The power of rubberducking

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This is a pair-blog article with Lena Pejgan Wiberg. Her idea is that two people write a post about an agreed topic at the same time and promote each other's article. In this article, it is about "rubberducking".

Lena's blog post can be found here on her blog.

What is rubberducking?

Rubberducking or "rubber duck debugging" is a debugging practice for source code and general implementation ideas.

It can also be extended to any other activity in the software development lifecycle in which the person carrying out this activity is stuck or faces impediments in any way.

The general idea is that the person having the problem tries to explain - in simple terms and in a very structured way - how the erroneous source code works and/or what the concrete problem is that needs to be solved.

While thinking about these things and telling it to someone (or something as we will see), the brain is more open to finding the solution.

Humans vs things

Typically, rubberducking is associated with communicating your problem to an inanimate object such as, well, a rubber duck. It can in fact be any object you are drawn to - a plush animal, a stone, a picture of someone, even an imaginary thing. The reason for this is that you can use this practice without disturbing one of your co-workers.

Often times, this can be enough to find a solution yourself.

Personally, I never used this technique with a rubber duck but always with a real person. The main reason is that it would look and sound very strange when I am at our open-plan office...

There are some important things to consider, though, which we will go through below.

Criteria for finding the perfect human conversation partner

The person you talk to needs to be in a listening mood

That does not mean they have to keep completely silent, though. Some simple questions can actually trigger looking at the problem from another angle and getting closer to a solution!

The person needs to be up for it

It can be quite boring to listen to a thorough explanation of source code. You should ask nicely if they have time to help you first and also explain the employed rubber ducking techniques in case they don't know it yet. Otherwise, this whole process might feel weird.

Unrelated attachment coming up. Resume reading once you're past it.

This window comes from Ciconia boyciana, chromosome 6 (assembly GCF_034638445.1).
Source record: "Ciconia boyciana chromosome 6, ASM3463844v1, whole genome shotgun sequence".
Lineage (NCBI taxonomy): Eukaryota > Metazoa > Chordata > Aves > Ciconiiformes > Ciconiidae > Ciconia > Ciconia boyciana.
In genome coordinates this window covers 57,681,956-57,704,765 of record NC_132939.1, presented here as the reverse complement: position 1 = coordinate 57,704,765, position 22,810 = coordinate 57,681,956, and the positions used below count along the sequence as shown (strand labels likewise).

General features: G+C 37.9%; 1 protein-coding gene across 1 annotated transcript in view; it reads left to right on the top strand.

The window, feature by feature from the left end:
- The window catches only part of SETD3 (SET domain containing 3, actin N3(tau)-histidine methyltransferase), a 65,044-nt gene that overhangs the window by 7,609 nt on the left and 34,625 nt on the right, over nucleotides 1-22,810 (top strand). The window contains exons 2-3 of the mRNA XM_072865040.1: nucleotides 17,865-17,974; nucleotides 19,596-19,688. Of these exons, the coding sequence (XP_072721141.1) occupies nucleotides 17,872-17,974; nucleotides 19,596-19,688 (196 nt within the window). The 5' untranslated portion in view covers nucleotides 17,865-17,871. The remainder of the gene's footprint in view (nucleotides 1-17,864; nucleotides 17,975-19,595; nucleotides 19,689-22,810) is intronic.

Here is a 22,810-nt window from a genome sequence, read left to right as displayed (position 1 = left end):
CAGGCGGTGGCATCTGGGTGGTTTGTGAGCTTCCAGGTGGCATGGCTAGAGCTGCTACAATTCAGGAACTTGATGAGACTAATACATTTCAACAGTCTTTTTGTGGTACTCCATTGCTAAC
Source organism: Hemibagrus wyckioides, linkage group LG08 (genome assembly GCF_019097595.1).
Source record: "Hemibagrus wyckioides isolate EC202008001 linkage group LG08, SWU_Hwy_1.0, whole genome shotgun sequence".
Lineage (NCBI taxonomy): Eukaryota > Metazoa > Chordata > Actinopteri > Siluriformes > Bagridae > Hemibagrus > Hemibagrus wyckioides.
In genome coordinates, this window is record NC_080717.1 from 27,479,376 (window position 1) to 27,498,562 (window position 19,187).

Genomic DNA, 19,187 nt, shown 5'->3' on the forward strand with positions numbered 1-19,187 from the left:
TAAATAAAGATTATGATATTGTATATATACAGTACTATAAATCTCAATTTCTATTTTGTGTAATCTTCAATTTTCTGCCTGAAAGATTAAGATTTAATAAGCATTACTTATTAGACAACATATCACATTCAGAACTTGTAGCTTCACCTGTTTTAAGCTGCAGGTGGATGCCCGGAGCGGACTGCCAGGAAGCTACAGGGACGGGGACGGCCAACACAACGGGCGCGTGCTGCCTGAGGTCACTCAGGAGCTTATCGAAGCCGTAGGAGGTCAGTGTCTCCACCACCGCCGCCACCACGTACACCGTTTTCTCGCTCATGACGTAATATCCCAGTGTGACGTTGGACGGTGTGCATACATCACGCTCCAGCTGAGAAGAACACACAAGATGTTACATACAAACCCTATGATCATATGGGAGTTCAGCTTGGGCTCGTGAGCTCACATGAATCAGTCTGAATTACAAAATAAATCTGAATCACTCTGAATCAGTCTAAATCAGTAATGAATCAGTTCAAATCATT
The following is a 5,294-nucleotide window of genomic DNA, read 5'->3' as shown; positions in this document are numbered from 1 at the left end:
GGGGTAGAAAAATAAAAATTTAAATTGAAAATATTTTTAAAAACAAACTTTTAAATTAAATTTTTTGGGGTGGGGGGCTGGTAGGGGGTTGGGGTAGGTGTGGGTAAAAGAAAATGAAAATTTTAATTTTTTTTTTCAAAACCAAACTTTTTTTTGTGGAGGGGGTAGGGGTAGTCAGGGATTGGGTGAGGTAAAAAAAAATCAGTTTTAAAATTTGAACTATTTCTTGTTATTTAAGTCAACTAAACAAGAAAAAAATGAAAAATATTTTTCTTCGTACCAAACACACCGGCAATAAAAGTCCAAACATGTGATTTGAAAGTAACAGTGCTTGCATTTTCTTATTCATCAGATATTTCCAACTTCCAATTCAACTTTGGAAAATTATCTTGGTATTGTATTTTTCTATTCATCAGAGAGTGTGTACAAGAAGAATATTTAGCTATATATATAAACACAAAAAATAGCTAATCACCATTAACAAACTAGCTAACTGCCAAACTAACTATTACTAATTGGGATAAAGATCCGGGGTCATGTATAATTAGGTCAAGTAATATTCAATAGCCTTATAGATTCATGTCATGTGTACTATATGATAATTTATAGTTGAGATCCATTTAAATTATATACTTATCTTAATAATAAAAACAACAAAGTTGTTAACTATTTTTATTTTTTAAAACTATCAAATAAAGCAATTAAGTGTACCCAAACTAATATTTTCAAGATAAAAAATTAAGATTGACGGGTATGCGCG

The person should be unrelated to your task

Even though it is tempting to talk to colleagues in the same field, it might happen that you end up with two people scratching their heads in the end. The reason is that there is a certain bias.

Common knowledge about an area of work or a used technology can actually be a hindrance to the process and prevent you from finding a simple solution.

A written way of rubberducking

There are, in fact, also other ways of rubberducking - without any talking at all.

Even though the verbal way can be quicker simply because you stay in the flow of regular conversation, it is also possible via chat.

When you write about a problem, you think about it in an organized way as well, forcing your brain into a state of flow.

That's why it can be a perfectly valid way to find a simpler solution while just documenting what you have done so far. Seeing your current effort in writing often times shows clearly what is wrong with it.

The same effect can be seen sometimes when posting a question on StackOverflow or comparable forums. When you are ready to press "send", the question is already obsolete and the solution just reveals itself to you.

Why I believe in rubberducking

I firmly believe in this approach, which admittedly takes some getting used to. Again and again I came across ideas and solutions that I either found myself or that were a result of comments and inquiries from colleagues. I have found that sometimes I just think in way too complex ways. Instead of finding obvious solutions, I get lost in a particular technology, an algorithm or a design pattern.

In these cases, rubberducking helps me immensely to organize my thoughts and see the bigger picture.

You should always keep in mind that there is no shame in admitting that you are stuck right now.

Instead of wasting time frantically trying to find a solution all by yourself, why not ask a duck instead!

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